Examine affords clues to the sensible brains of very outdated folks

By Michelle Roberts
digital health writer

image fonts, Getty Images

Legend,

A select group of people in their 80s and 90s retain exceptional cognitive powers

American scientists think they may be closer to understanding why some older people retain rare cognitive abilities comparable to those 30 years younger.

These elite “super aged” have larger nerve cells in brain regions responsible for memory, according to new research published in The Journal of Neuroscience.

Octogenarians may have been born that way, or their neurons developed more or less with age than others.

More studies are needed, which could help explore new ways to fight dementia.

In particular, the researchers want to determine how changes in nerve cells might affect long-term brain health. Do they offer any protection in old age or are they simply a reflection of better brain health?

autopsies

The main goal of Northwestern University in Illinois’s superaging research program — which has been ongoing for more than a decade — is to find out what keeps the brain cognitively sharp and protects people against dementia. .

Participants must be over 80, have an exceptional memory, be willing to undergo various checks and tests – and agree to donate their brains to medical science after death.

brain MRIimage fonts, Getty Images

Based on previous work using MRIs, researchers have now concluded that the brains of so-called super-elderly people look and function more like a 50-year-old’s than an 80-year-old’s.

The latest research – based on post-mortem examinations – focuses on a region of the brain known as the entorhinal cortex, which is involved in memory.

The researchers studied the brains of six super-aged octogenarians, seven “cognitively average” octogenarians, five people with early-stage Alzheimer’s disease, and six younger donors who died of non-brain-related diseases.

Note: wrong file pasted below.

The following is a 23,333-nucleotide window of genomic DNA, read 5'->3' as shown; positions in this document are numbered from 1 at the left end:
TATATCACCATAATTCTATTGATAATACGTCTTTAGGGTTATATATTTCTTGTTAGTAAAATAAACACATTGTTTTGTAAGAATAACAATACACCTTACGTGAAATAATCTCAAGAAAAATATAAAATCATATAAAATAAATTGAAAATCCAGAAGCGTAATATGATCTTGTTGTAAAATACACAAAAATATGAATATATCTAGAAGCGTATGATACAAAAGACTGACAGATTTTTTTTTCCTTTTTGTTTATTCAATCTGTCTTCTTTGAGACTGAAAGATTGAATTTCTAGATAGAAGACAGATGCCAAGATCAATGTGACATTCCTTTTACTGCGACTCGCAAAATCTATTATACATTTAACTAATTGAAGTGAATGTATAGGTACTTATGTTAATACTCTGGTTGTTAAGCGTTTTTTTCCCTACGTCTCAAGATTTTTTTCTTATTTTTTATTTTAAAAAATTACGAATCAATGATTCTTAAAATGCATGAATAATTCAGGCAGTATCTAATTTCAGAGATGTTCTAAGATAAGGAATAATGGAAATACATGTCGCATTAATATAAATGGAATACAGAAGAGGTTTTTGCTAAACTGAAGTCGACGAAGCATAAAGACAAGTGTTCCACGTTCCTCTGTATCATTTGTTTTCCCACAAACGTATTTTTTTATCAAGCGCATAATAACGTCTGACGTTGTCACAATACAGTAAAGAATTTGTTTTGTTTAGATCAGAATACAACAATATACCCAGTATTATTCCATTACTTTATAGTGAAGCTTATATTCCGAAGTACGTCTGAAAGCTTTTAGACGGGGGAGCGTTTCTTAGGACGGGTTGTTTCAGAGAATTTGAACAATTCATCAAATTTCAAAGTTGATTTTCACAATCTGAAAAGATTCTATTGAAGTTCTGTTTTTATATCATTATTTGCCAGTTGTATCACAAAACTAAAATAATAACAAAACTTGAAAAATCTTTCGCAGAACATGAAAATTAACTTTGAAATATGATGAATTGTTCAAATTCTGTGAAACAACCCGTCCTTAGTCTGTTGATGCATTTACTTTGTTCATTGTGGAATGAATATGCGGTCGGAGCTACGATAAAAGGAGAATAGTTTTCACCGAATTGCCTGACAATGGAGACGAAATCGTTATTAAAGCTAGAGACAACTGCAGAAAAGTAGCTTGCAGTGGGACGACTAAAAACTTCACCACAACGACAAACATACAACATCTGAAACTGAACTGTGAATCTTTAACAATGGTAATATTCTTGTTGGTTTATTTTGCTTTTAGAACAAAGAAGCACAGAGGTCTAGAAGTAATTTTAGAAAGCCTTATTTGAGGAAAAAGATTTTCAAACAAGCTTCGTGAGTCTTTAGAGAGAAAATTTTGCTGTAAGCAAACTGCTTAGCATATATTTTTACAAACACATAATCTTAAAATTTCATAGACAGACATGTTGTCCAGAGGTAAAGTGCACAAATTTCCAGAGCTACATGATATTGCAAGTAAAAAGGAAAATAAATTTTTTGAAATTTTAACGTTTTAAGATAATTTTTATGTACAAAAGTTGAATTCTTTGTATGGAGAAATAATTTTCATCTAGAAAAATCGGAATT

They found that very old people had bigger, healthier neurons in this region of the brain than others.

They also appear less likely to accumulate abnormal protein deposits, known as tangles, normally seen in the brains of Alzheimer’s disease patients.

Dr. Rosa Sancho of Alzheimer’s Research UK believes projects like the SuperAging program can help find and develop new treatments for dementia.

“More research will need to find out exactly what makes these super-aged brain cells bigger and more protected,” Sancho said.

“For example, is it a genetic trait that very old people are born with, and if so, what traits? »

She added: “As researchers work to understand how to stop the changes in the brain that cause dementia, there are small steps we can all take to keep our brains healthy as we age. »

The exact cause of Alzheimer’s disease is not yet fully understood, but several things are believed to increase the risk.

While some, such as age and genetics, are unavoidable, lifestyle factors such as abstaining from smoking, eating a healthier diet, and exercising can reduce the risk.

North West lead researcher Professor Tamar Gefen told the BBC she plans to take a detailed picture of super old people to find out more: “We need to study their genetics, their lifestyle factors and their level of education. We also need to understand its history. and personal stories. I was fortunate to know these inspiring people intimately in life and death.

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The article A study offers clues to the brilliant brains of super-elders first appeared in zimo news.

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